I put 2 million into 20 crowd fund deals. Posting performance:

166 Replies

@Matthew R.   In a down turn and a very poor market.. its not scalable. many of us Hard money lenders ( which is what these folks are) went bankrupt in 08 to 09 through 2010.. 

It will be up to the investors to put the capital In to prosecute your foreclosures if there is a run of them.. they won't have the ability to do that. its very costly.

Its just lending these are the risk you take..Especially if your in mortgage states with long foreclosure process's like NY.. PA  NY those can be nightmares on a collection side

@Jay Hinrichs

Well shoot! As soon as I posted the update on the first default loan, I received notice that another is in default! Seems a bit to frequent given the overall economy is in pretty good shape

It would be interesting to look at all the Loans that have gone into default (across multiple P2P platforms) and identify what they have in common.

Might be able to learn a few key things to avoid. 

Obviously some things like regional market cycles, etc will change all the time, but buyer profiles and property profiles could be revealing.

@Jay Hinrichs

By the way Jay. You are in a very hot market right now. I love the Portland area and was trying to find some rental property there like townhouse, small 3/2 or a multi.  (I was looking around Happy Valley) but the market has been running up so much I have help off. I think I am a little late to the party... but let me know you if you come across anything particularly interesting. 

@Matthew R.   we are not allowed to market on the public side of BP.

if you shoot me a PM we can begin the discussion I am quite active here in PDX and can probably help you.

As to the defaults in Crowdfunding.. I think its a few things.. one there was a rush to market and trying to garner market share... when I first talked with the owners of POL they were looking for pretty high returns.. on the HIGH end of HML rates and terms.. So being a HML myself in the day ( 35 million out) I knew they would be trolling in the higher risk borrowers.. But then again that's there choice to do.. And I agree with you if you have defaults in this current market cycle then you need to take a step back.. something has not worked in your underwriting.

but I do a lot of deals  easy as much as these folks.. and I have a few bummers over the course of the year as well.. I have always stated NO ONE can be perfect when your trusting others to repay you.. and its the risk you take to get the higher returns...Some of what I saw go out the door at CF portals was what I personally based on my years in the industry would have considered SUPER high risk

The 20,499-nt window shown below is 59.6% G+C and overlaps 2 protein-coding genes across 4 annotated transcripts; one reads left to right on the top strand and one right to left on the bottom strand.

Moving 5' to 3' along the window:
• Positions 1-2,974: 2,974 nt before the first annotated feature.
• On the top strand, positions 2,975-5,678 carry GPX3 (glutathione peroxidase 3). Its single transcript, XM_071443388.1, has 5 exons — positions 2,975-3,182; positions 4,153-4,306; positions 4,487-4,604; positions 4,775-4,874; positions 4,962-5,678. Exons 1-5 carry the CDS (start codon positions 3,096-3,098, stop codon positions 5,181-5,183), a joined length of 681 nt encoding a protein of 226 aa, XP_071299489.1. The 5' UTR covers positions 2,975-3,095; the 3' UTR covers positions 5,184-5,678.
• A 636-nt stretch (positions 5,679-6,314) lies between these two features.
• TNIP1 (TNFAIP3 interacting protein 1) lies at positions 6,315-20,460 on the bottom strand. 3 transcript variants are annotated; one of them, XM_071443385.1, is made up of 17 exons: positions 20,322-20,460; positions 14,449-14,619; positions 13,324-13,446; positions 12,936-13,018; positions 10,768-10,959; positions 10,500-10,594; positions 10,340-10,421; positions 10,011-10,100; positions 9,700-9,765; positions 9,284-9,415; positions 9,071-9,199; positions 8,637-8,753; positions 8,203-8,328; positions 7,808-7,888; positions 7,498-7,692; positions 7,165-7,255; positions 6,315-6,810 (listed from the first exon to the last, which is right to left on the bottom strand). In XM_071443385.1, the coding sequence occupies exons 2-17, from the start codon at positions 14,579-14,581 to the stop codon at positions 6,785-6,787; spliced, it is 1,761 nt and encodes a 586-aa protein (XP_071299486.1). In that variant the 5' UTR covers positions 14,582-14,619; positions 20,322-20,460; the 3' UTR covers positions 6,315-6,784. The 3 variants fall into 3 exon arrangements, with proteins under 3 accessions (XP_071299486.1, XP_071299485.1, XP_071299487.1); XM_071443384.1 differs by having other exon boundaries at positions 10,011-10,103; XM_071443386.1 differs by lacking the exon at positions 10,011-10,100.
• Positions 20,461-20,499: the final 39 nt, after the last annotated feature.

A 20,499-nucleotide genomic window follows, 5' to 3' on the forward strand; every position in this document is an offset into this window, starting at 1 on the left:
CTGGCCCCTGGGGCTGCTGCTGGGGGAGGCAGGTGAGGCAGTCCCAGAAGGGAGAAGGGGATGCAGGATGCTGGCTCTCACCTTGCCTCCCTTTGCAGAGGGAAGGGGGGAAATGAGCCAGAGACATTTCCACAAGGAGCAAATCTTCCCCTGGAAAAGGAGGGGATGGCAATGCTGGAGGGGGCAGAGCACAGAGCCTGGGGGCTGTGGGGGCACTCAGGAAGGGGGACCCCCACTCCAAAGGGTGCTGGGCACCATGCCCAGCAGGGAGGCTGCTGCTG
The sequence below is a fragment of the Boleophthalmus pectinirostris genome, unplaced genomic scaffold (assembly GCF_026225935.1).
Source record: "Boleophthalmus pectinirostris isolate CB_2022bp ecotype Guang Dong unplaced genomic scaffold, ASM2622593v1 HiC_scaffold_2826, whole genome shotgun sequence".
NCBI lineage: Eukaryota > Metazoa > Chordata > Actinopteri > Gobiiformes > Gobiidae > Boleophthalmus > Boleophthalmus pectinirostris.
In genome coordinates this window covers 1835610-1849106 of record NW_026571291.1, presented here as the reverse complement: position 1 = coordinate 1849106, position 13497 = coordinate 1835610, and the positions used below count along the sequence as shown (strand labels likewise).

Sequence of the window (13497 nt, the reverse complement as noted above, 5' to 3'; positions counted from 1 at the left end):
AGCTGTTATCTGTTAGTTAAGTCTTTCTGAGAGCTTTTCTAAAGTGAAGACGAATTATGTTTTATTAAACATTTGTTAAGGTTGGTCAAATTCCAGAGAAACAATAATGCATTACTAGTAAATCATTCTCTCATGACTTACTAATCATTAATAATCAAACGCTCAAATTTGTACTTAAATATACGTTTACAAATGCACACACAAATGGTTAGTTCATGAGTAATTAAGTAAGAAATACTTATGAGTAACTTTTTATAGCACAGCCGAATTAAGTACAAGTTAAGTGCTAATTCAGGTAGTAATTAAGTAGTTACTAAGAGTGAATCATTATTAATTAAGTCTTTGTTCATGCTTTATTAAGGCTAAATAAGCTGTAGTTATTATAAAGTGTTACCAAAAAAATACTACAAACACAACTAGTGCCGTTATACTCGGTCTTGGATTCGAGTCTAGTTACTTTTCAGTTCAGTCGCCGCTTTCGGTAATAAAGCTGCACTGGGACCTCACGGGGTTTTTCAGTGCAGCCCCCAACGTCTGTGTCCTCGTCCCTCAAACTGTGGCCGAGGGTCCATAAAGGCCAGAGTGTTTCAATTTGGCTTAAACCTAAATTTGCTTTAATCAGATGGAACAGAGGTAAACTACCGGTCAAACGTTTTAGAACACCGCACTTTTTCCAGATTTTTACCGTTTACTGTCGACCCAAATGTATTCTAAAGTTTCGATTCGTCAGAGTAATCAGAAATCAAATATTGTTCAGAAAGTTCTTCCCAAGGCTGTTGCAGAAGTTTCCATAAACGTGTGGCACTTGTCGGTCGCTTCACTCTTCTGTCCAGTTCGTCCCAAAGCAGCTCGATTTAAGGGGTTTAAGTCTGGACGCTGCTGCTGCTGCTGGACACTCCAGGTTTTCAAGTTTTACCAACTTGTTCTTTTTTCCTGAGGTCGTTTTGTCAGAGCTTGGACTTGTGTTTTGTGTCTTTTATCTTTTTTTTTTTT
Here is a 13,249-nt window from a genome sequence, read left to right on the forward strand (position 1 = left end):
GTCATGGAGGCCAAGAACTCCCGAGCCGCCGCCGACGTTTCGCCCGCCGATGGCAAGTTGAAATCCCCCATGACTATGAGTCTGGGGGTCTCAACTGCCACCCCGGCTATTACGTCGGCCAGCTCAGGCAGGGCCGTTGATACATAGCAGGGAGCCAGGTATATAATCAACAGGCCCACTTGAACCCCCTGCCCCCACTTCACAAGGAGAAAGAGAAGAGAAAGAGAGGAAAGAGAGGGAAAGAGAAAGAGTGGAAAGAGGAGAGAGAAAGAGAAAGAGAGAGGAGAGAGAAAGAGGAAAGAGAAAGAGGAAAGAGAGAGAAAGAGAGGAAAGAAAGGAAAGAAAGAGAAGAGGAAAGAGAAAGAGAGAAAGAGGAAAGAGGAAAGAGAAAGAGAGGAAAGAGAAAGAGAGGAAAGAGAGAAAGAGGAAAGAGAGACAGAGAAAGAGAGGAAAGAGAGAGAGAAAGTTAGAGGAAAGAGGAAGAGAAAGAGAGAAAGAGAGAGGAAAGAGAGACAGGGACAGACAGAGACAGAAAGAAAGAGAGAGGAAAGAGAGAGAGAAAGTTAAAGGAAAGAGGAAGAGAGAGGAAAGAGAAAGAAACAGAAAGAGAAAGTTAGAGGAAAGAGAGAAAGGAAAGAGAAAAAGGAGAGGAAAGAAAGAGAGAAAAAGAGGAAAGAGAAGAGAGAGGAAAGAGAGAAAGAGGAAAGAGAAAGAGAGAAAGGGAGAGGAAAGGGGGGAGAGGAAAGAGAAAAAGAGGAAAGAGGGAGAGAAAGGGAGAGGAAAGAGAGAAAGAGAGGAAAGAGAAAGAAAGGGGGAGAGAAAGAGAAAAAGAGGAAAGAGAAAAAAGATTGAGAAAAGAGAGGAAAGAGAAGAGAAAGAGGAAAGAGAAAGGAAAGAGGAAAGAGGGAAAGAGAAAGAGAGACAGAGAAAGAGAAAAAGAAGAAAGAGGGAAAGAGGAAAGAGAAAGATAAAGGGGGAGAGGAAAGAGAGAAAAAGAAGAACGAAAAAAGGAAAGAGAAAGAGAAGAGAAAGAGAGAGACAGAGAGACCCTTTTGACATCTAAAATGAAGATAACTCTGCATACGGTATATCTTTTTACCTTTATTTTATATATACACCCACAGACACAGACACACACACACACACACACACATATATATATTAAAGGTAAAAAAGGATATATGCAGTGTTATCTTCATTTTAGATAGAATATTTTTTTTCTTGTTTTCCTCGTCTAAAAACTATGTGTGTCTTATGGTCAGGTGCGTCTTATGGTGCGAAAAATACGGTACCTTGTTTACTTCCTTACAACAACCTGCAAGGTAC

@Jay Hinrichs

FYI - Some time ago I asked PoL the following:

"Given the increasing competition and maturing market, are you seeing downward pressure on interest rates that you can charge and upward pressure on LTVs"

My impression of their answer was this:

"Not really. We are just expanding more into the lower risk (stabilized) / lower interest market, so you are seeing more of those"

@Matthew R.  

What does default mean in this case? I think there is a big difference in someone who is late and someone who if bankrupt or where the property is being taken back. I think @Jay Hinrichs would agree that most HMLs, while being concerned about lateness because of what it can mean (disorganization, etc.) it isn't that big a deal especially if you have penalty interests or points. Lateness can occur for many reasons. For instance, I know a strong operator that was targeted by a corrupt inspector who held up each and every property. In other cases, you opened up the property and something happened. This is easy to deal with when you have an HML you can talk to but almost impossible to deal with when you have a group without having a optics issues. This also has nothing to do with a rising market because the sale price means nothing if you can't get it sold.

Obviously, platforms should communicate this to you but as they get more and more properties this is going to be tough.

I do however share the opinion that we will see things get worse for platforms. They have no choice but to write more loans since they all raised a bunch of money and they have to be competitive to attract borrowers.  Worse, since by definition they market mostly to people who aren't doing the work they are going to have trouble offering the best terms in the market since the investors, from what I can tell, look first and foremost at yield and don't understand the risk. 

In addition, I think debt platforms in particular targeted a part of the market that is smaller to mid market operators with decent track records but not significant scale. I think they really missed an opportunity to redo the debt structure by sticking to basically how HMLs operate, a methodology targeted at retail flippers rather than significant operations that are large scale businesses. I could be wrong but my sense is the latter have a better risk/reward and I know for a fact they are willing to pay up for more optimal capital (with optimal being measured not just by rate but by ease of use). Most of these have raised captial with other platforms at higher rates and it will be interesting to see how that plays out. 


1) September data entered.

2) Made the sheet nicer to view & understand

3) @Charles Worth - All very good points. Default is not the same as late. I think the evidence shows that most "late" loans less than 90 days get caught up and paid, so my Binary default/not default (although technically accurate) was not great from a practical standpoint. I made it more graduated from late to default... but after 90+ days I think its fair to call loans "in default'. 


   I find it interesting that none of the platforms show defaults.  I realize it's bad press but that is what scares me away since they are not totally open and honest.  Anyway, I have a few loans now on RS, POL, and PeerStreet.  I also am in the alphaflow fund 2 which is a collection of loans.  I think I am going to hold off becuase I am concerned about defaults now reading your feedback.  Let us know how you continue to make out.